Ahead of World Aids Day we have some HIV news to share.

Lambeth has the highest rates of HIV diagnoses, with 16.4 people per 1000 aged between 15 – 59 diagnosed in 2016 – up from 16.2 in 2015.

But Lambeth has the highest rates of HIV testing, with 68.9 per cent of the population tested in 2017.

Our work on prevention is paying off…

Latest data, published 4 September 2018, show a total of 4,363 people (3,236 males and 1,125 females1 ) were newly diagnosed with HIV in 2017 in the United Kingdom. New HIV diagnoses have continued to decline over the past decade with a substantial decrease over the past two years; the 2017 figure represents a 28% drop from the diagnoses in 2015. This recent reduction has been mostly driven by fewer HIV diagnoses among gay and bisexual men, which have decreased by almost a third (31%) since 2015. Previously, diagnoses among gay and bisexual men had been increasing year on year.

This is best explained by the large increases in HIV testing, particularly in repeat HIV testing among higher risk men, as well as improvements in the uptake of anti-retroviral therapy. And diagnoses among black African and black Caribbean heterosexuals have decreased steadily over the past decade. This is largely due to changes in migration patterns, with fewer people entering the UK from high prevalence countries.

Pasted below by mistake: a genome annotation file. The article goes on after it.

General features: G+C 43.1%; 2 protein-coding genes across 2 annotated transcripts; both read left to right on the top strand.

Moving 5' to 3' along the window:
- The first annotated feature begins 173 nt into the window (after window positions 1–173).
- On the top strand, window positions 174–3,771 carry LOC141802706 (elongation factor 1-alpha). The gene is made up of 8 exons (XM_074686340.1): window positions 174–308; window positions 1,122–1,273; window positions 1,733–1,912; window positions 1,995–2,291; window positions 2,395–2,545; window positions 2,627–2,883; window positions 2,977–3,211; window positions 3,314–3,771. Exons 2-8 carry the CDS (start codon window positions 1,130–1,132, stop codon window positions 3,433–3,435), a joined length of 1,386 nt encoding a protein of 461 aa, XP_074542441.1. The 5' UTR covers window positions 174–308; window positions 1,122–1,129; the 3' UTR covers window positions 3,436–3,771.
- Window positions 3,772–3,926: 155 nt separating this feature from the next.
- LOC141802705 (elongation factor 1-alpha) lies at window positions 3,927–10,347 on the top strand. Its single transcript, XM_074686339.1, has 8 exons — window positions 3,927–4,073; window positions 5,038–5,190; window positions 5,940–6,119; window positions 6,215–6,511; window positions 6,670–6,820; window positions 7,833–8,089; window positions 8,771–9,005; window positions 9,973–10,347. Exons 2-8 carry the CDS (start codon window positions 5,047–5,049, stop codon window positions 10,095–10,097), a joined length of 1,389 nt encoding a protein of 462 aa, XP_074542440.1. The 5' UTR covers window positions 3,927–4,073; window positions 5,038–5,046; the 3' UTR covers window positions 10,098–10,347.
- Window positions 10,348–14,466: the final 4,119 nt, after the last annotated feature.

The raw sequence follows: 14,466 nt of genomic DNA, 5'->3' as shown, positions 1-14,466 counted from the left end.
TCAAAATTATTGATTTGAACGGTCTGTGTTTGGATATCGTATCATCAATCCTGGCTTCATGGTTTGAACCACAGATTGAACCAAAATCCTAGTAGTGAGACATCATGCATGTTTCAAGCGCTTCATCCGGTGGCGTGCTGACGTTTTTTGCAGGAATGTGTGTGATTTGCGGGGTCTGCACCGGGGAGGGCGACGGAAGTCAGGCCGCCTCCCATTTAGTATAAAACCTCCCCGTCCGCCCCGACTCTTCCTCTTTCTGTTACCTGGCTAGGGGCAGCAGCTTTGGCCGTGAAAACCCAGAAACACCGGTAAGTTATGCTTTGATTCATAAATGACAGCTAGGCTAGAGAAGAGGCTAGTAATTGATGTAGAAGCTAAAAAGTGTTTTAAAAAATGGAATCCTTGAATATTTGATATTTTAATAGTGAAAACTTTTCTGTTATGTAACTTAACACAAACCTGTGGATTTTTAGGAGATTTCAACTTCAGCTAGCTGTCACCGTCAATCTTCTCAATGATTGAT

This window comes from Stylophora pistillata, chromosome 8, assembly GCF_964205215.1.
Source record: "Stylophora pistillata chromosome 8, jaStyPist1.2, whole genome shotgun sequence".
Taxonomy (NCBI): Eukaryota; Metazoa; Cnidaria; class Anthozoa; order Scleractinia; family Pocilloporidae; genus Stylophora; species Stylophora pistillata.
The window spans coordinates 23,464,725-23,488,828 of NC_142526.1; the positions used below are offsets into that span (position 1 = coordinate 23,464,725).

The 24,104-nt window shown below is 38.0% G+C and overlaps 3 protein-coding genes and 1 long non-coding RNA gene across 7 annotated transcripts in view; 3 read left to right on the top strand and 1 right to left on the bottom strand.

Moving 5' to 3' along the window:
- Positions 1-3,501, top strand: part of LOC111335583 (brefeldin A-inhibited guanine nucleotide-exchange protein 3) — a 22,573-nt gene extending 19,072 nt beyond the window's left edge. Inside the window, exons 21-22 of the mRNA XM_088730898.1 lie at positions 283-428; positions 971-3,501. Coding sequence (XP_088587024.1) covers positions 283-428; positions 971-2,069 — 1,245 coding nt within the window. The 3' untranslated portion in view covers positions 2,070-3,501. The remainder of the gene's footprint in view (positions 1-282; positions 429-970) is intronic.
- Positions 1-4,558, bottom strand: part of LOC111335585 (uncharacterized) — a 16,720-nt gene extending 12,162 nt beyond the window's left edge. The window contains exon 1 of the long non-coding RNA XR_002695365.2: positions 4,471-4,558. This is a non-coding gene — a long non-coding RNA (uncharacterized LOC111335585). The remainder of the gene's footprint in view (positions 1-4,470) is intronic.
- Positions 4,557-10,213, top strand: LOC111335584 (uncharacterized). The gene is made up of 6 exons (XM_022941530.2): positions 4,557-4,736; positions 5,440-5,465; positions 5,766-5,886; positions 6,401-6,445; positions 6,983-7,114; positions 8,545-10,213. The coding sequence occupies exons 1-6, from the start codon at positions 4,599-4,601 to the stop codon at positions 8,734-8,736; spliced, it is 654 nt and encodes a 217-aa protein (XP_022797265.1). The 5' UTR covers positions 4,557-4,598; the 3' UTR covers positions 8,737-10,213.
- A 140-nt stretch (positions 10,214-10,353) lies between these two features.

There are still challenges in the sector…

Despite these promising reductions in diagnoses, significant challenges remain to the control of HIV in the UK. The proportion of people diagnosed at a late stage of infection has remained persistently high over the past five years at close to 40%. Late diagnosis is associated with a ten-fold increased risk of short term mortality (within a year of diagnosis) and an increased risk of onward transmission.

The overall late diagnosis rate in 2017 was 43% with the highest rates among black African heterosexual men and the lowest rates among gay and bisexual men. In 2017, there were 230 people with an AIDS-defining illness reported at HIV diagnosis (5.3%) and 428 deaths among people with HIV.

People receiving HIV care

The number of people receiving HIV-related care has increased by over 50% over the last decade to 93,385 in 2017. This is due to ongoing new diagnoses and people living longer with HIV.

Source: Public Health England - Trends in new HIV diagnoses and people receiving HIV-related care in the United Kingdom: data to the end of December 2017

Further information can be found here.